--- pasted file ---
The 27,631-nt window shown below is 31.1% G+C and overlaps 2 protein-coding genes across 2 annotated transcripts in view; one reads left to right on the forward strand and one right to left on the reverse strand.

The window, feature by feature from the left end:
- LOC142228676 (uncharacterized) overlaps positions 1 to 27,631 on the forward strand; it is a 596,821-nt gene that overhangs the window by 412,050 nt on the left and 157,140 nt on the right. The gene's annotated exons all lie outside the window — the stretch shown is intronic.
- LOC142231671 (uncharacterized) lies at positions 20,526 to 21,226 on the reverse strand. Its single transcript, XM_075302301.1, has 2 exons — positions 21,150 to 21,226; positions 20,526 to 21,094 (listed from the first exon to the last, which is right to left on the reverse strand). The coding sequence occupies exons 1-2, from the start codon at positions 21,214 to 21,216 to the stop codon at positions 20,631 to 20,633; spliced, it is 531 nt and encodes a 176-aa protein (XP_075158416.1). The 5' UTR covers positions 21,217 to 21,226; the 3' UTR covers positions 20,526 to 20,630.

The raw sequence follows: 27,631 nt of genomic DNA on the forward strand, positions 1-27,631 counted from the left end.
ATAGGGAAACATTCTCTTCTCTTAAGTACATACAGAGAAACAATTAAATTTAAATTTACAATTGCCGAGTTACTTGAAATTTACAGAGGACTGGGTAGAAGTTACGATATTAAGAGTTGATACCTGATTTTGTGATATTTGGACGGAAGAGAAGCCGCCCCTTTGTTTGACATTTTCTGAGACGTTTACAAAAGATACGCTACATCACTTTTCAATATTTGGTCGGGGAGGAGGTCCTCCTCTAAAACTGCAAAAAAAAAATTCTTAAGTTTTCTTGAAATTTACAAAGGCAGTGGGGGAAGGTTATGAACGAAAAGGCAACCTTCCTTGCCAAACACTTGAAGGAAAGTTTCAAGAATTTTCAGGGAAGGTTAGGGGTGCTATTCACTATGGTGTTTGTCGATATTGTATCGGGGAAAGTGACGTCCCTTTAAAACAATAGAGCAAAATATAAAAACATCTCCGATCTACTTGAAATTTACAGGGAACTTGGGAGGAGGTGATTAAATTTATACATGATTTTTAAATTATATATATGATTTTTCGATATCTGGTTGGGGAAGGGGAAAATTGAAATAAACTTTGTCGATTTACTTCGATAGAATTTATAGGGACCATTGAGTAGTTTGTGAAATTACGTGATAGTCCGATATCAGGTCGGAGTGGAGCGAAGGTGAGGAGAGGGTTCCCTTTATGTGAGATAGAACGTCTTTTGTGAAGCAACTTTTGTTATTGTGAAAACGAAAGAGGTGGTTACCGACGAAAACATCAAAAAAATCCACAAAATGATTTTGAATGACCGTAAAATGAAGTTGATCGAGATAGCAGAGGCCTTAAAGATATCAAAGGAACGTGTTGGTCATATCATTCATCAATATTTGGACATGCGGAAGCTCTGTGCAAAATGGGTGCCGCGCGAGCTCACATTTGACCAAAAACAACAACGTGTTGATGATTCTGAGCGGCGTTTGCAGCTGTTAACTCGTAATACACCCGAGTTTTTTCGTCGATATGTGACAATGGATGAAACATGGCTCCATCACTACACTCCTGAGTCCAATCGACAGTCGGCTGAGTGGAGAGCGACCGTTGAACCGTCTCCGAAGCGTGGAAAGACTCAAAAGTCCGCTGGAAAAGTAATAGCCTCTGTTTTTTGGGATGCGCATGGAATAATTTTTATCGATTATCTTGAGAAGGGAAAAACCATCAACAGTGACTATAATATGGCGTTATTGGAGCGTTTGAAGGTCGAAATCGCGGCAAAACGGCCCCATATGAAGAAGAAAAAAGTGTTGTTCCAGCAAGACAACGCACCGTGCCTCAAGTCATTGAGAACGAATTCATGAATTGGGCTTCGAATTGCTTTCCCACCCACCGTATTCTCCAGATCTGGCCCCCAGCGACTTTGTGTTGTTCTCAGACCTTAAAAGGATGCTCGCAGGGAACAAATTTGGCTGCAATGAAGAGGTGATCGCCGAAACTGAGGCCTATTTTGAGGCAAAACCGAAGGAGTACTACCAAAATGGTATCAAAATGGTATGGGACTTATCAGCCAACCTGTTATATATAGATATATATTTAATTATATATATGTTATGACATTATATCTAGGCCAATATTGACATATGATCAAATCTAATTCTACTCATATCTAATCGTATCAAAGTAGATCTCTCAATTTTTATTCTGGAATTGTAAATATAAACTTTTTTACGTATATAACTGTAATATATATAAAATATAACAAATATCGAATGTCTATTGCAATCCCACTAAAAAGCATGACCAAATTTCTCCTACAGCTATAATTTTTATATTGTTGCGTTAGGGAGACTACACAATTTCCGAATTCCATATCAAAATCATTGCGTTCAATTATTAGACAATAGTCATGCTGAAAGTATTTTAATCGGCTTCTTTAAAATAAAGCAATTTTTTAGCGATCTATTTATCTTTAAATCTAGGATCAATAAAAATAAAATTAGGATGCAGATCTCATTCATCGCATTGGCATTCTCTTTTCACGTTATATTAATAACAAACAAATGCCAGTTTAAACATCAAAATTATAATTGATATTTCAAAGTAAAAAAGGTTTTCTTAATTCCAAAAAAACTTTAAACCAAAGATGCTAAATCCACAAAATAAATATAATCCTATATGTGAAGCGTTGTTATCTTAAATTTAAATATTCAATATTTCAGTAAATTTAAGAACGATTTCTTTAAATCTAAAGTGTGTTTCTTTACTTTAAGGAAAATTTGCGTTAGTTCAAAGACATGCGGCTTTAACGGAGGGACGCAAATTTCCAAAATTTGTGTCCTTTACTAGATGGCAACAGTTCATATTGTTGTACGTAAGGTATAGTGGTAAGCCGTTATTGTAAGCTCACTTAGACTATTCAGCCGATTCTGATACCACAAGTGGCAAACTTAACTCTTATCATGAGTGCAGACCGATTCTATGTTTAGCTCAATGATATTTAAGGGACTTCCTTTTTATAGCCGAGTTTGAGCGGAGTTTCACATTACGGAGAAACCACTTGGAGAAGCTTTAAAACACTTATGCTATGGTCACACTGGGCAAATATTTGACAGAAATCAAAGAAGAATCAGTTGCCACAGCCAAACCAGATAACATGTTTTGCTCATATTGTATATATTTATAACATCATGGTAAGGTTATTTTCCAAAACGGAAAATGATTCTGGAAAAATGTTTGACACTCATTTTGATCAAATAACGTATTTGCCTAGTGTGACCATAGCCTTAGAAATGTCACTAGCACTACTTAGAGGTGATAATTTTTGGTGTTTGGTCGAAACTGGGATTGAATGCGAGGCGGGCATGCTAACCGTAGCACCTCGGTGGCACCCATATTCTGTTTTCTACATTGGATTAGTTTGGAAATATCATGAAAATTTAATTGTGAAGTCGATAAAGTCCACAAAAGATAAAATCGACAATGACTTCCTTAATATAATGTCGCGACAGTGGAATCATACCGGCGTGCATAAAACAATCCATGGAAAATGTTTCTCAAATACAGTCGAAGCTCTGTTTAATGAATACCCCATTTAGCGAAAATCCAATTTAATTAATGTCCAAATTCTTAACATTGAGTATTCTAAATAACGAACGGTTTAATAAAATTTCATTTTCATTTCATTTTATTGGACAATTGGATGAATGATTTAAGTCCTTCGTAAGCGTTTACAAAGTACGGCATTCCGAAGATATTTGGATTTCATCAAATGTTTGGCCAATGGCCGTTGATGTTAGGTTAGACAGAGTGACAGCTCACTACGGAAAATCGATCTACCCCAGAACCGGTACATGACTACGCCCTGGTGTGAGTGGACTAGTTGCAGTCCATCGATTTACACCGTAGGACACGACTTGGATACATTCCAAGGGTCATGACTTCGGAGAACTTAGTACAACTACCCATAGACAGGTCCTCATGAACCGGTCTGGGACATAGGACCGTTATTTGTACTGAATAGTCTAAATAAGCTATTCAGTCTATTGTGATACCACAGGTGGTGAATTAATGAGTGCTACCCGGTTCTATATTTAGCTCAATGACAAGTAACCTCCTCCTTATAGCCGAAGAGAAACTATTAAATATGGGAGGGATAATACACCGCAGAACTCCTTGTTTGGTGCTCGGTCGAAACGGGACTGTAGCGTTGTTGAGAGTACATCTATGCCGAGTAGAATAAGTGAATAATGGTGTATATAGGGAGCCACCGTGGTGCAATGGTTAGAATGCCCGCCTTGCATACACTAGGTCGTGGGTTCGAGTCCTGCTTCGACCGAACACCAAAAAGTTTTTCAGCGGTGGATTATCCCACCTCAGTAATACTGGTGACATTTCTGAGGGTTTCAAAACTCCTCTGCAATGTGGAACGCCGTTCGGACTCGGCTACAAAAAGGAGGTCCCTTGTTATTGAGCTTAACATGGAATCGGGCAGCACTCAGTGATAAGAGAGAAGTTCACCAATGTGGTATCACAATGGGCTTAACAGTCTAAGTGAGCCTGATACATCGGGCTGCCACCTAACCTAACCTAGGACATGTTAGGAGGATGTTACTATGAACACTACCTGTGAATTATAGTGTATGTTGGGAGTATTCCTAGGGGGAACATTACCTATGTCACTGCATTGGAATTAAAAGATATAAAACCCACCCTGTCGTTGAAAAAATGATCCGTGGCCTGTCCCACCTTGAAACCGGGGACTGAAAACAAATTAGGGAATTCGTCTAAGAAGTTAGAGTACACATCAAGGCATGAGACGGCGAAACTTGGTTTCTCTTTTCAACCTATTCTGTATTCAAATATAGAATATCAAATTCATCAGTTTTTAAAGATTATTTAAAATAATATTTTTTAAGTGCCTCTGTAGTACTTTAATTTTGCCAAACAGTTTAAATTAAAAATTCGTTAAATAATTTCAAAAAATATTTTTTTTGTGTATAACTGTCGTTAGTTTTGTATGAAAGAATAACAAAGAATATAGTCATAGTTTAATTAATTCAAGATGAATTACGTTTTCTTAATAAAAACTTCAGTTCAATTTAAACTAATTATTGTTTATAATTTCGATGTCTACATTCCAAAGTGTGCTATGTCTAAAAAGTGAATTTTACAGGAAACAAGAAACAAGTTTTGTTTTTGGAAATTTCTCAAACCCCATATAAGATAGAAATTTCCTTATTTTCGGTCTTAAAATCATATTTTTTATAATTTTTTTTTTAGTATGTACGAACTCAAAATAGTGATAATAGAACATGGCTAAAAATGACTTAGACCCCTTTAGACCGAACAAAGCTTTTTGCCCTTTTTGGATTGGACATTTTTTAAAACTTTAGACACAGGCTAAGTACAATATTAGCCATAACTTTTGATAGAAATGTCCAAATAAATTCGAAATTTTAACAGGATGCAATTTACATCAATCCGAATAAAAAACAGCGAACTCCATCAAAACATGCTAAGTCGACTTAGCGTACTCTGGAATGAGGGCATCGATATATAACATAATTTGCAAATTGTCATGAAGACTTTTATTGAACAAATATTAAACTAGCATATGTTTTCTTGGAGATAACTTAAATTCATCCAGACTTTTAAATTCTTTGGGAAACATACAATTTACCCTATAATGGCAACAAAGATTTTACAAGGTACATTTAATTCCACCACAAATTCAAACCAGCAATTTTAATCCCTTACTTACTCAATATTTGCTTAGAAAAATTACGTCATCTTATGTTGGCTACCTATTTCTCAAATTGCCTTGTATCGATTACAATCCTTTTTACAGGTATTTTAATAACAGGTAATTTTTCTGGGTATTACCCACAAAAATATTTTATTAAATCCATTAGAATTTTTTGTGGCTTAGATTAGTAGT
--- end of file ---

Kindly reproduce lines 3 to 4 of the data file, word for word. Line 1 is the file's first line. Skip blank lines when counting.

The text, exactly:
- LOC142228676 (uncharacterized) overlaps positions 1 to 27,631 on the forward strand; it is a 596,821-nt gene that overhangs the window by 412,050 nt on the left and 157,140 nt on the right. The gene's annotated exons all lie outside the window — the stretch shown is intronic.
- LOC142231671 (uncharacterized) lies at positions 20,526 to 21,226 on the reverse strand. Its single transcript, XM_075302301.1, has 2 exons — positions 21,150 to 21,226; positions 20,526 to 21,094 (listed from the first exon to the last, which is right to left on the reverse strand). The coding sequence occupies exons 1-2, from the start codon at positions 21,214 to 21,216 to the stop codon at positions 20,631 to 20,633; spliced, it is 531 nt and encodes a 176-aa protein (XP_075158416.1). The 5' UTR covers positions 21,217 to 21,226; the 3' UTR covers positions 20,526 to 20,630.